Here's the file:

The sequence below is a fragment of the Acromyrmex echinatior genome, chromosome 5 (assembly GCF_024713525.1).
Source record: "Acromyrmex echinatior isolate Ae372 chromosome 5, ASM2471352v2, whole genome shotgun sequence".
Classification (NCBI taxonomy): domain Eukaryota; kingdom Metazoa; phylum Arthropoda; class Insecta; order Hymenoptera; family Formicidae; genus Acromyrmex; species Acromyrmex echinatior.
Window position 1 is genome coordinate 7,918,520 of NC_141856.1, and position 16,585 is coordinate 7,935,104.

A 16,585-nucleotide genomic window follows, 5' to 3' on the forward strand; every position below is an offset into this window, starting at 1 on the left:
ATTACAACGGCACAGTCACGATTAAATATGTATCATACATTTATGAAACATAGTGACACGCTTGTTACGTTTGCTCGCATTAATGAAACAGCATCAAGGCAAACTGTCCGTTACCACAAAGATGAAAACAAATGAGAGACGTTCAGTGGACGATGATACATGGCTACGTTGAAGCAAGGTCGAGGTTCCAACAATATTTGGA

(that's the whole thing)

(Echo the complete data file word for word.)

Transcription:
The sequence below is a fragment of the Acromyrmex echinatior genome, chromosome 5 (assembly GCF_024713525.1).
Source record: "Acromyrmex echinatior isolate Ae372 chromosome 5, ASM2471352v2, whole genome shotgun sequence".
Classification (NCBI taxonomy): domain Eukaryota; kingdom Metazoa; phylum Arthropoda; class Insecta; order Hymenoptera; family Formicidae; genus Acromyrmex; species Acromyrmex echinatior.
Window position 1 is genome coordinate 7,918,520 of NC_141856.1, and position 16,585 is coordinate 7,935,104.

A 16,585-nucleotide genomic window follows, 5' to 3' on the forward strand; every position below is an offset into this window, starting at 1 on the left:
ATTACAACGGCACAGTCACGATTAAATATGTATCATACATTTATGAAACATAGTGACACGCTTGTTACGTTTGCTCGCATTAATGAAACAGCATCAAGGCAAACTGTCCGTTACCACAAAGATGAAAACAAATGAGAGACGTTCAGTGGACGATGATACATGGCTACGTTGAAGCAAGGTCGAGGTTCCAACAATATTTGGA